Correct the book being reviewed so described Darwin’s views, not you. I will note that his autobiography was intended for his family not general consumption and he was very private about his views on religion (though I suggest reading the Barlow edition http://darwin-online.org.uk/content/frameset?viewtype=text&itemID=F1497&pageseq=1 to get the context). Though many in his family were Unitarian including his wife, he also had Anglican clergymen in the family (his older first cousin Allen Wedgwood [who was also a double first cousin of his wife, Emma] and Allen’s younger brother, Robert). Charles had also trained for the clergy at Cambridge so would have known Latin and Greek and studied the New Testament and theology.

Thanks for the recommend, @Erp. I’ll give it a read when I can digest it all.

@sfmatheson is correct about the article having given it a re-read. I’ve read so much since my first perusal of it. It does lay it at Darwin’s feet for not applying the same “reflective” thought process to theology as to his natural observations. That said, there are no unitarian schools I’m aware of that he’d apply to. So I would think it quite sensible to believe a non-conforming unitarian in an Anglican environment would be regularly confronted with literalist teaching. And he did admit no need to take it any other way himself. I don’t personally fault him for that. I don’t know that until the famous Essays & Reviews were published there was much reason to think about it differently. But that’s just an educated guess.

There were some schools whose teachers were known to be Unitarian or otherwise dissenters but not universities (though Edinburgh did allow plurality of religion). Darwin did go to a local school run by a Unitarian, George Case, for his earliest formal schooling and attended Unitarian chapel with his mother and sisters until going to boarding school at age 9. That school, Shrewsbury School, was Church of England. Note that Darwin’s wider family did hang out with some very progressive thinkers on all sorts of issues. His uncle, later father-in-law, had been a patron of Coleridge. His brother was enamored of Harriet Martineau…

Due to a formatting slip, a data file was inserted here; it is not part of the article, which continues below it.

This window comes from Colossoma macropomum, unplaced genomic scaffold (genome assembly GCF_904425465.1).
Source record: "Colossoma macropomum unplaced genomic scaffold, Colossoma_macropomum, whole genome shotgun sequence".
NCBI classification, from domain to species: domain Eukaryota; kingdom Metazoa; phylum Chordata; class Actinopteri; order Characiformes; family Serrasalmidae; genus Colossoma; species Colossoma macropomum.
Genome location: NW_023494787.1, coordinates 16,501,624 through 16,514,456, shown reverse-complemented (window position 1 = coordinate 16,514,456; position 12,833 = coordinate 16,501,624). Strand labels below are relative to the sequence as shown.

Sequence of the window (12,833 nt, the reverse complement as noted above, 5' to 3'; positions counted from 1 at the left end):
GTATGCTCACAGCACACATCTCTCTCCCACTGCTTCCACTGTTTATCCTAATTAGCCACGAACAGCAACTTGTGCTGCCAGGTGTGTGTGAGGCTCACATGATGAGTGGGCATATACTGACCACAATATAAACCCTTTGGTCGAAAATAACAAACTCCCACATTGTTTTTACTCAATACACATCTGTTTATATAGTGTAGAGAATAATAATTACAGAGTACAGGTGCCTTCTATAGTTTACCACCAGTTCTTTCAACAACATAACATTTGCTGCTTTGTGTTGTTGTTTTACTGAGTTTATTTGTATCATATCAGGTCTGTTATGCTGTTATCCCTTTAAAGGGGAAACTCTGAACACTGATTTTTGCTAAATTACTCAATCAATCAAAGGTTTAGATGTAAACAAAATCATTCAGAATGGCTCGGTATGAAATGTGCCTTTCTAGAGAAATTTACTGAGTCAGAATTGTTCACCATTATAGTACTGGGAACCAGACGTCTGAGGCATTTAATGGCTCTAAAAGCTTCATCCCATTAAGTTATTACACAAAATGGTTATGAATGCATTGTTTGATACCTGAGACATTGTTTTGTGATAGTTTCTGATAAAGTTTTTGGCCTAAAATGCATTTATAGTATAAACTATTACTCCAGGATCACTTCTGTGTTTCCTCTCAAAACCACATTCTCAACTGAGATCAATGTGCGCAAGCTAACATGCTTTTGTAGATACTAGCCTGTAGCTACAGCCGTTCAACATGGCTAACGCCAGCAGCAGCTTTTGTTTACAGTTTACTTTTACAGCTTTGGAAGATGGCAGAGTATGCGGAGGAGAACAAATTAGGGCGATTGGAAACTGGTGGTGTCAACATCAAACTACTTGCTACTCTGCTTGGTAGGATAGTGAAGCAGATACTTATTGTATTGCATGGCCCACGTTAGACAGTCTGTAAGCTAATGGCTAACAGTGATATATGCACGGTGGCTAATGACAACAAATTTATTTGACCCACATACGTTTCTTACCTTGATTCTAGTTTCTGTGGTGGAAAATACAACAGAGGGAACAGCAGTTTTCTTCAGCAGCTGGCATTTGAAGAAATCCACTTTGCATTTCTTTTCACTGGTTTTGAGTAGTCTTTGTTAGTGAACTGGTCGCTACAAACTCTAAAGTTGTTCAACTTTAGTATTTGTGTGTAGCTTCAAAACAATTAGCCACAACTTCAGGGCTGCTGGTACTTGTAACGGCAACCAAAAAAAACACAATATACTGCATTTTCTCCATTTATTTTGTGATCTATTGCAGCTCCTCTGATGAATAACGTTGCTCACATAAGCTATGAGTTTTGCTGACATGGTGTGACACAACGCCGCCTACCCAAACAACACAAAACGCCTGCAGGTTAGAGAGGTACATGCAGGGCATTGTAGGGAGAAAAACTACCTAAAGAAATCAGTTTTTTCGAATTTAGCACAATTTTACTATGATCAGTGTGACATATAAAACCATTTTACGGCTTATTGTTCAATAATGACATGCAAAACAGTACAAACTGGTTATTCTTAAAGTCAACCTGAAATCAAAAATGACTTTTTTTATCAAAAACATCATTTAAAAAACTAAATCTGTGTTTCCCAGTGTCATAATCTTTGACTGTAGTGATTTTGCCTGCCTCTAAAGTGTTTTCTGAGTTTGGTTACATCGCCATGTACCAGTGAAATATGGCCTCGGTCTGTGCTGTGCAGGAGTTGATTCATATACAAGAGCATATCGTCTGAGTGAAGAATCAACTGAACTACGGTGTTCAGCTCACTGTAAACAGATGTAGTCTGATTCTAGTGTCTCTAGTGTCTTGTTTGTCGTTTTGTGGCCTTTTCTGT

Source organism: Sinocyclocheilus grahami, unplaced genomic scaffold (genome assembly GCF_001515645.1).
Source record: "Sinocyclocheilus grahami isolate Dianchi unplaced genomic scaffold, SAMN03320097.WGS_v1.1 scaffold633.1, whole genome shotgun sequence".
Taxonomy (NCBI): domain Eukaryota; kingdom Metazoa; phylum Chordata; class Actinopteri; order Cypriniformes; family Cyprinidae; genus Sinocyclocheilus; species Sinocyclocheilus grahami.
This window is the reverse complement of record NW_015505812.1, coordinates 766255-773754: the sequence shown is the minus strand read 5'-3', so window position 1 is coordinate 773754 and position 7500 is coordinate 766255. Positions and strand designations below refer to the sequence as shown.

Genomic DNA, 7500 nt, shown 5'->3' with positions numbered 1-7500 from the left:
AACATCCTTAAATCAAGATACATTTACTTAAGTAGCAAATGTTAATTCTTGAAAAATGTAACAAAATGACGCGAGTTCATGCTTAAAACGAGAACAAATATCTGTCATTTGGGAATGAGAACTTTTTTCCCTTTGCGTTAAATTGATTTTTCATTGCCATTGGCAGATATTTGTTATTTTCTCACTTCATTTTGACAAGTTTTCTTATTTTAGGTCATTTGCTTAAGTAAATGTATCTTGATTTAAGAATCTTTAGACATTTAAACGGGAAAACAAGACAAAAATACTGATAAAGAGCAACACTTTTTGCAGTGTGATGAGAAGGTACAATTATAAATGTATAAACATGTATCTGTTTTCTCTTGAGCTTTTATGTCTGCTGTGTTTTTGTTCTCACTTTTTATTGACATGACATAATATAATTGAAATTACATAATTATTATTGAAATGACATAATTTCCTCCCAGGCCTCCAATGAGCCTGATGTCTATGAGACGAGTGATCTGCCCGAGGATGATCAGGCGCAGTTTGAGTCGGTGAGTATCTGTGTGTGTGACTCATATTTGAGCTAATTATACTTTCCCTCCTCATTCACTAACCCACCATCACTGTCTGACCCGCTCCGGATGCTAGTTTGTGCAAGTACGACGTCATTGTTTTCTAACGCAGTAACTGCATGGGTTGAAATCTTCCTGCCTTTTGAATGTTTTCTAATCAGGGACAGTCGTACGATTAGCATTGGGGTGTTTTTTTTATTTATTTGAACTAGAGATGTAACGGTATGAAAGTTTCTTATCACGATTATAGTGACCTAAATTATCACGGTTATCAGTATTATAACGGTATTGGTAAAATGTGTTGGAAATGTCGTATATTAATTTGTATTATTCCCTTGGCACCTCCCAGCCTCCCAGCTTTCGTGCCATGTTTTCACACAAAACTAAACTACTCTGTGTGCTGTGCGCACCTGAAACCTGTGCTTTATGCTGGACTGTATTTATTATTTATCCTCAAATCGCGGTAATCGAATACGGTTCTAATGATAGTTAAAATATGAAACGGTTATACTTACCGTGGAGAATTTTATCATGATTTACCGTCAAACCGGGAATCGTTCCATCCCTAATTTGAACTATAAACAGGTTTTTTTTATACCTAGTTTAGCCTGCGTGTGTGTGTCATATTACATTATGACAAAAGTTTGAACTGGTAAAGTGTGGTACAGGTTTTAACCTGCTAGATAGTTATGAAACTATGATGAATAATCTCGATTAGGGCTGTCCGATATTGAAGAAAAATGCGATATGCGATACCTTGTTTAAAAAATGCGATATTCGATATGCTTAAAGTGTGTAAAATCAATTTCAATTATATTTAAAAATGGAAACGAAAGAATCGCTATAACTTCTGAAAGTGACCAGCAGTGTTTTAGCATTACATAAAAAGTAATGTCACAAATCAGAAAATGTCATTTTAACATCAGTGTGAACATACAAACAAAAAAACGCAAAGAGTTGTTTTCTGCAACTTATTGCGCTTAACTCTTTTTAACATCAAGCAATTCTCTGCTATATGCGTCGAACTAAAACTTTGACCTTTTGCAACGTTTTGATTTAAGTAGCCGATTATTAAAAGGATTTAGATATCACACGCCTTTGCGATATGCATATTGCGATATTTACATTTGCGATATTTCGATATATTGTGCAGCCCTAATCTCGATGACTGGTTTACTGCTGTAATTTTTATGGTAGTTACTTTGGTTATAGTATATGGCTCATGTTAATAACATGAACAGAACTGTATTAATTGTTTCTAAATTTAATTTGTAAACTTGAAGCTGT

Darwin actually signed a joint letter to Frederick Temple in 1861 starting “We the undersigned have read with surprise and regret a letter in which the Archbishop of Canterbury and the other English Bishops have severely censured the volume of Articles entitled Essays and Reviews…”

It can be interesting delving into the letters at the Darwin project

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That’s really quite an interesting connection. Now I’d be curious to know more about his unitarianism as to what type it was. I’m not all that familiar with it but it does seem that there was some varying attachments to the scripture as to degrees of literalism. Apparently some referred to others as Scripture-fundamentalist. Don’t know that it has much bearing in his particular case, but it does interest me nonetheless. Thanks again.

Well unitarianism in Britain did vary and did change over time. I don’t think Darwin considered himself a Unitarian (post his early childhood) or any single category and his wife despite being a Unitarian in belief went to the local Church of England parish church though refused to recite the creed. Darwin seems to have been very much in favor of allowing people to inquire freely (hence signing the letter). Darwin was involved in the local CoE church at Downe just not as a church goer (for instance helping handle the church and school finances) and was good friends with the minister, John Brodie Innes.

I suspect one can be just as puzzled by the religious beliefs of his double great nephew, Ralph Vaughan Williams, who despite being an atheist (early life) or agnostic (later life) also wrote music for hymns (check your church hymnal) and even a sung mass.

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As I recall from my history, membership in the Church of England was a requirement at the time for full civil, legal and political rights. That’s probably got something to do with Darwin’s association with it…